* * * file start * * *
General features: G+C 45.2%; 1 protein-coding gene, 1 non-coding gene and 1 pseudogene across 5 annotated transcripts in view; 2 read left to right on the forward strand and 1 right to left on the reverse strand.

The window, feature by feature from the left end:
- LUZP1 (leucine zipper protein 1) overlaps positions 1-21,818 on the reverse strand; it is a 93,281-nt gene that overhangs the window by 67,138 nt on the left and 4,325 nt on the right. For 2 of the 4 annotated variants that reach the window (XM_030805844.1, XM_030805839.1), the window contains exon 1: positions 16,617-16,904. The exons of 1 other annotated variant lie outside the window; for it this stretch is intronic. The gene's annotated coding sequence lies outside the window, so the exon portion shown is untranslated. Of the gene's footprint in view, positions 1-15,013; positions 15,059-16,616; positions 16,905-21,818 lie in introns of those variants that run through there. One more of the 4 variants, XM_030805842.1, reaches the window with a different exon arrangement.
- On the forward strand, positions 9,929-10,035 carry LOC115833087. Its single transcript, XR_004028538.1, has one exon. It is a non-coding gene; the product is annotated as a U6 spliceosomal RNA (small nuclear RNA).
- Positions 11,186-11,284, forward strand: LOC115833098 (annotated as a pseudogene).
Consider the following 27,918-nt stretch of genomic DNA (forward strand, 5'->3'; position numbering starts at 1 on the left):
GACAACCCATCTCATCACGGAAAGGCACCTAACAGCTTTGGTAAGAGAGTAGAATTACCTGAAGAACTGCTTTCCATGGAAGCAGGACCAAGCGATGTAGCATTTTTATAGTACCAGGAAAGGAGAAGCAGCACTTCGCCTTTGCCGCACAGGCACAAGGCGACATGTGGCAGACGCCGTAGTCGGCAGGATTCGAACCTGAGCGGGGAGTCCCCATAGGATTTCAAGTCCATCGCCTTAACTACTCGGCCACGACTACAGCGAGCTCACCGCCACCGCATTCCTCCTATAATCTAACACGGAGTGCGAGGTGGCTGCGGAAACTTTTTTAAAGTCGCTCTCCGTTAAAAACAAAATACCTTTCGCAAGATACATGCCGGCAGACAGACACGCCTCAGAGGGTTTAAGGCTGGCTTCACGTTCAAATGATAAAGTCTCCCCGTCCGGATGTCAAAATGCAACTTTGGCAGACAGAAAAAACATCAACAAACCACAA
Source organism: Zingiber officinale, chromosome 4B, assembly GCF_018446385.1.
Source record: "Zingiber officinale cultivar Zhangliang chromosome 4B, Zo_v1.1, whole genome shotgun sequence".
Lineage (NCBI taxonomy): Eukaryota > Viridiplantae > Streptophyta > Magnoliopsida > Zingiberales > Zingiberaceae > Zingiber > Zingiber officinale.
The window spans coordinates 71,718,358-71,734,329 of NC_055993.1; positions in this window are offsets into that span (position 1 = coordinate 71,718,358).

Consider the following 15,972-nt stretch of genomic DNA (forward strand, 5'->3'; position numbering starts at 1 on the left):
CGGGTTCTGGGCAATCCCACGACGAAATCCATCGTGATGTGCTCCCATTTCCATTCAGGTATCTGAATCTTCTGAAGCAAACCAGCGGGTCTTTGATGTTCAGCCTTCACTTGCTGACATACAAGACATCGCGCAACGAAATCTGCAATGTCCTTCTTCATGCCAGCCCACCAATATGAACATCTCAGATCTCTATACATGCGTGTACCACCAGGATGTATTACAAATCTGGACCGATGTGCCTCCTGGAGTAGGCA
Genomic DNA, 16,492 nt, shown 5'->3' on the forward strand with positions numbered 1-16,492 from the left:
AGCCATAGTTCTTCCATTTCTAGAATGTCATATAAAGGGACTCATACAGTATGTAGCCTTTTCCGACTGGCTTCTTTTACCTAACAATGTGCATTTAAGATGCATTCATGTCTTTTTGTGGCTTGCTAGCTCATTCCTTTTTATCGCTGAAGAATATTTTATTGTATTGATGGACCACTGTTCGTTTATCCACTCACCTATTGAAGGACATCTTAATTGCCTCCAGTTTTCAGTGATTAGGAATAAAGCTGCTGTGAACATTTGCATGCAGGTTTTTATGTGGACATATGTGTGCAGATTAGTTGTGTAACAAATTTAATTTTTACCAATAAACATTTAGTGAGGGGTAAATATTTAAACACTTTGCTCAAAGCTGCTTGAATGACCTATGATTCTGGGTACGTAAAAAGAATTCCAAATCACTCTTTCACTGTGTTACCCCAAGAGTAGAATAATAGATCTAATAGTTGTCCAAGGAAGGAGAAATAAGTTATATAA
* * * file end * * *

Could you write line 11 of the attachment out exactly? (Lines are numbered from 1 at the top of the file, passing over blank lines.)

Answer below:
The window spans coordinates 71,718,358-71,734,329 of NC_055993.1; positions in this window are offsets into that span (position 1 = coordinate 71,718,358).